- Various Artists
- Theodore Shapiro
Review: Starsky & Hutch
2 / 5 Stars
Okay, so I thought Starsky and Hutch was a moderately funny movie, an earnest prequel to the television series of the 1970s. Within the film, the period's music obvious set the tone. And the released soundtrack is pretty much all 1970s gems: Unfortunately, I can't suggest this soundtrack to any but the most diehard of seventies fans. And at that, only those fans who don't already own one or more compilations of this era's music.
There are a couple disco tunes that genre fans can appreciate. Anyone who'd like these tunes probably already knows them already, so I'll just rattle them off. Disco fans can look forward to Brick's "Dazz" (for disco + jazz), thesp Maxine Nightengale's "Right Back Where We Started From," a pre-laughingstock Jackson 5 doing "Dancin' Machine," KC & The Sunshine Band's ubiquitous "That's the Way I Like It," and Brigette Romanek's "Love Will Keep Us Together."
Those who strenuously dislike fast tempos might like the more traditional rock fare on the soundtrack. Presented is Johnny Cash with his famous "Folsom Prison Blues" and Chicago with its 1975 single "Old Days." Even more mellow is The Band's "The Weight" and Waylon Jennings' "I'm A Ramblin' Man." For AM Gold masochists, the Starland Vocal Band's "Afternoon Delight" is harmonized on this album. If I recall correctly (my SoundtrackNet-provided fact-checker/personal assistant is on hiatus), this band was the one used to drive administrators and trustees crazy in PCU.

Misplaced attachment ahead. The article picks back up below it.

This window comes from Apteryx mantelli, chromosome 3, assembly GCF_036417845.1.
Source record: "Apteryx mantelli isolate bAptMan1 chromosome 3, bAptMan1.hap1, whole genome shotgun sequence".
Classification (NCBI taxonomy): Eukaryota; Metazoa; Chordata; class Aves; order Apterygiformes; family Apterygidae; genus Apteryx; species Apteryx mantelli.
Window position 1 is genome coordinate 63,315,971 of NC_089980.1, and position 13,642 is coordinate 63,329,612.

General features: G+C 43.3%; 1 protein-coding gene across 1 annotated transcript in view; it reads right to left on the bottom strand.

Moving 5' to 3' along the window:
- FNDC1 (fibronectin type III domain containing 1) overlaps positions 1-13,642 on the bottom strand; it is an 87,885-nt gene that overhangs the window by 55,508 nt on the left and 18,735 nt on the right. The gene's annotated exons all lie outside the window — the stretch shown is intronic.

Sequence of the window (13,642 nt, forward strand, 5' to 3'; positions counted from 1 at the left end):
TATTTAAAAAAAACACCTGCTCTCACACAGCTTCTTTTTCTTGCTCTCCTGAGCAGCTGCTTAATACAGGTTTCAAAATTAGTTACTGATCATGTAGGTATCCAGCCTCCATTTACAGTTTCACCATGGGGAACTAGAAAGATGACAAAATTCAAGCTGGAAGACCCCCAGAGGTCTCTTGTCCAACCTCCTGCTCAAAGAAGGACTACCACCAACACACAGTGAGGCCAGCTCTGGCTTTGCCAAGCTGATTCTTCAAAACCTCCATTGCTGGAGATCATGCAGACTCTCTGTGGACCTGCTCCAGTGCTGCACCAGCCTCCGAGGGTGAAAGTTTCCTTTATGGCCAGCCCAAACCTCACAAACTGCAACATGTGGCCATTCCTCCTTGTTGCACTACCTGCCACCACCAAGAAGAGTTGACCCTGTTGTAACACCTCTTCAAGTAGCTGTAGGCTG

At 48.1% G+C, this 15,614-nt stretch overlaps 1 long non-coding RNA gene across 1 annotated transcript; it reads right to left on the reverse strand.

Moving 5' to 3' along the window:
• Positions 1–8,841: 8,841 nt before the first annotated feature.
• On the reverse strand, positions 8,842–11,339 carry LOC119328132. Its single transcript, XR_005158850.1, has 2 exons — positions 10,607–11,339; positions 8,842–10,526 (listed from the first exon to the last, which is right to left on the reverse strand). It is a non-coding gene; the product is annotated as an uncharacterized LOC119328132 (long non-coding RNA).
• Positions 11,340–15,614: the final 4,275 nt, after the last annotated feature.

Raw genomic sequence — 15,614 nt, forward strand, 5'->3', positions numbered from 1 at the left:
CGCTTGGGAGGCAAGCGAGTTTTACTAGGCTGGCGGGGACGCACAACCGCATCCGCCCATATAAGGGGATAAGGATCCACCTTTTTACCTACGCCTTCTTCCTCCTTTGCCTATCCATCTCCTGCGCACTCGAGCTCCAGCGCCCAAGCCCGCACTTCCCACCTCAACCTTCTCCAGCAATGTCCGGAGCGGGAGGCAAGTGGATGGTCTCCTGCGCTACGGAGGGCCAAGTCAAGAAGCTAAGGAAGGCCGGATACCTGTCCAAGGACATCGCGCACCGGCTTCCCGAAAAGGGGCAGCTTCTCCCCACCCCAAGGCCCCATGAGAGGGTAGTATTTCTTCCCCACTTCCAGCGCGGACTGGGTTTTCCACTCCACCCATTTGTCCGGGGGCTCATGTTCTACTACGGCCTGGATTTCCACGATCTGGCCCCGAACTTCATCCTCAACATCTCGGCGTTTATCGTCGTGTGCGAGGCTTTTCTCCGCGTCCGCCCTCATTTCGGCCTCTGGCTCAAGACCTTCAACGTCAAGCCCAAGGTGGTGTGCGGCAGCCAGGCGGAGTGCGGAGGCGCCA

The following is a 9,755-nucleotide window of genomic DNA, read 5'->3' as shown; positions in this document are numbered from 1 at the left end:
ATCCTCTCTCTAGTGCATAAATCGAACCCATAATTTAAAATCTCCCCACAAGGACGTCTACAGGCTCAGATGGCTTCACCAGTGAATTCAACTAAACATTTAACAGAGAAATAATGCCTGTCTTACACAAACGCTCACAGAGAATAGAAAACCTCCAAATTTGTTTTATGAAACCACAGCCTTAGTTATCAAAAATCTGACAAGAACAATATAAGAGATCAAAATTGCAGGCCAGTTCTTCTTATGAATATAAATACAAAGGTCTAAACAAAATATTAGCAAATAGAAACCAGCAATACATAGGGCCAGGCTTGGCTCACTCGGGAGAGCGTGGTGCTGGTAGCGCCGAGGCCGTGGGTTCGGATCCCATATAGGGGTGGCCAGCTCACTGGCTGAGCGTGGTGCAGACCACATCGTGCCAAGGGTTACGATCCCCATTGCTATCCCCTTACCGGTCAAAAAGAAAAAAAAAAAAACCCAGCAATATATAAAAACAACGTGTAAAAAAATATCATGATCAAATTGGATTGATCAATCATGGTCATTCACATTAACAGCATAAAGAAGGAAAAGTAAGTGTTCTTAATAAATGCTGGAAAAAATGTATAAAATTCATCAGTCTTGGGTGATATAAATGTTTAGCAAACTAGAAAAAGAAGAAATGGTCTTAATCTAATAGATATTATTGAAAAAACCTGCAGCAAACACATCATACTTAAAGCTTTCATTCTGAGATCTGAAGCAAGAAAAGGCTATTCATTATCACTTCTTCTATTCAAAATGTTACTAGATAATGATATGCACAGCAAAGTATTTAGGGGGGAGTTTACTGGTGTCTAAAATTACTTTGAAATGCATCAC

For those knowledgeable in pop music trivia, there are two in-jokes on the soundtrack. For those with other things to memorize, I'll explain them here. The first was Owen Wilson with his cover of "Don't Give Up On Us." Besides the vogue "revisionary deconstructionism + gay subtext = comedic gold" factor it provided the movie, this was "ha-ha" because it was sung a generation ago by David Soul who played, yes, Hutch in Starsky and Hutch the television series. Yay for meta-contextual humor. The soundtrack also features a '79 funk tune by Leon Haywood called "I Want To Do Something Freaky To You." Fourteen years later with The Chronic, Dr. Dre sampled that in "Nothin' But a 'G' Thang." This Left Coast rap anthem featured Snoop Dogg, who propelled to stardom. And Snoop's in this movie! Get it? Yuks-a-plenty.
The last noteworthy track is coincidentally the last track on the CD. The composer, Ted Shapiro, contributes an action theme called "Two Dragons" that's completely Hayesian (I'm talkin' about Isaac. Can you dig it?) in its funk sensibility.
In summary, I'd give this album two stars. Go buy The Chronic instead.